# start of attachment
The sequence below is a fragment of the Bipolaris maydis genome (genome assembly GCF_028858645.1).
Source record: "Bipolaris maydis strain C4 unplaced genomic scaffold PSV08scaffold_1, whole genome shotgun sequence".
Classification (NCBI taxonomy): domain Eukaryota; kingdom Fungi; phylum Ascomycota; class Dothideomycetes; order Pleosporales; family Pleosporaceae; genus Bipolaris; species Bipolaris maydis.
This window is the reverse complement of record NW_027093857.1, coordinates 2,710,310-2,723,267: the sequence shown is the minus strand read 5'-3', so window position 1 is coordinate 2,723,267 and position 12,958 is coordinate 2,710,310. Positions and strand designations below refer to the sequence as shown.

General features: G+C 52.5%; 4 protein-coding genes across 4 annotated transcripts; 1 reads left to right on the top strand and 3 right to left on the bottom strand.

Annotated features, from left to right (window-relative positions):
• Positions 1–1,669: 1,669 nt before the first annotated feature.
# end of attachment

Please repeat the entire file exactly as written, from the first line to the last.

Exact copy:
The sequence below is a fragment of the Bipolaris maydis genome (genome assembly GCF_028858645.1).
Source record: "Bipolaris maydis strain C4 unplaced genomic scaffold PSV08scaffold_1, whole genome shotgun sequence".
Classification (NCBI taxonomy): domain Eukaryota; kingdom Fungi; phylum Ascomycota; class Dothideomycetes; order Pleosporales; family Pleosporaceae; genus Bipolaris; species Bipolaris maydis.
This window is the reverse complement of record NW_027093857.1, coordinates 2,710,310-2,723,267: the sequence shown is the minus strand read 5'-3', so window position 1 is coordinate 2,723,267 and position 12,958 is coordinate 2,710,310. Positions and strand designations below refer to the sequence as shown.

General features: G+C 52.5%; 4 protein-coding genes across 4 annotated transcripts; 1 reads left to right on the top strand and 3 right to left on the bottom strand.

Annotated features, from left to right (window-relative positions):
• Positions 1–1,669: 1,669 nt before the first annotated feature.